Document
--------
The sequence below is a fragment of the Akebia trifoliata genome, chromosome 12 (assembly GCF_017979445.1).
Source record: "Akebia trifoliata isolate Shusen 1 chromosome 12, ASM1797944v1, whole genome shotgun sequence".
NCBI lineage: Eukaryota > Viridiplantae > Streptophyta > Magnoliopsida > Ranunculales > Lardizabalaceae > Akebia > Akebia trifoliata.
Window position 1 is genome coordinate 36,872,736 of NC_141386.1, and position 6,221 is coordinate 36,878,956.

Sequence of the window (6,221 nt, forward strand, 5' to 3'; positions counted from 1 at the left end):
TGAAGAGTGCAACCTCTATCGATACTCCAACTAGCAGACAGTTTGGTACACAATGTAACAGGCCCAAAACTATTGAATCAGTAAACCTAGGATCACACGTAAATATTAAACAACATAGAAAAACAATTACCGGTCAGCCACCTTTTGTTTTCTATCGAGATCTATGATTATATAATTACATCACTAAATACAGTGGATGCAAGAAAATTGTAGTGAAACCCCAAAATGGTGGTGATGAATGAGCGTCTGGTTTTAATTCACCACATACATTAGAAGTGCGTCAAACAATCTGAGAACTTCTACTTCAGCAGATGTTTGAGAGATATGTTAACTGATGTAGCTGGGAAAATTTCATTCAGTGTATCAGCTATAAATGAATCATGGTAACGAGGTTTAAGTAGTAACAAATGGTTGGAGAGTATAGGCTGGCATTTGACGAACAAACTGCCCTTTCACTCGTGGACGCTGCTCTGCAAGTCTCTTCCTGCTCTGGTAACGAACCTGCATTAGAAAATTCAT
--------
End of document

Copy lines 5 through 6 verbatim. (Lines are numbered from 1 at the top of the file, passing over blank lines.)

Sequence of the window (6,221 nt, forward strand, 5' to 3'; positions counted from 1 at the left end):
TGAAGAGTGCAACCTCTATCGATACTCCAACTAGCAGACAGTTTGGTACACAATGTAACAGGCCCAAAACTATTGAATCAGTAAACCTAGGATCACACGTAAATATTAAACAACATAGAAAAACAATTACCGGTCAGCCACCTTTTGTTTTCTATCGAGATCTATGATTATATAATTACATCACTAAATACAGTGGATGCAAGAAAATTGTAGTGAAACCCCAAAATGGTGGTGATGAATGAGCGTCTGGTTTTAATTCACCACATACATTAGAAGTGCGTCAAACAATCTGAGAACTTCTACTTCAGCAGATGTTTGAGAGATATGTTAACTGATGTAGCTGGGAAAATTTCATTCAGTGTATCAGCTATAAATGAATCATGGTAACGAGGTTTAAGTAGTAACAAATGGTTGGAGAGTATAGGCTGGCATTTGACGAACAAACTGCCCTTTCACTCGTGGACGCTGCTCTGCAAGTCTCTTCCTGCTCTGGTAACGAACCTGCATTAGAAAATTCAT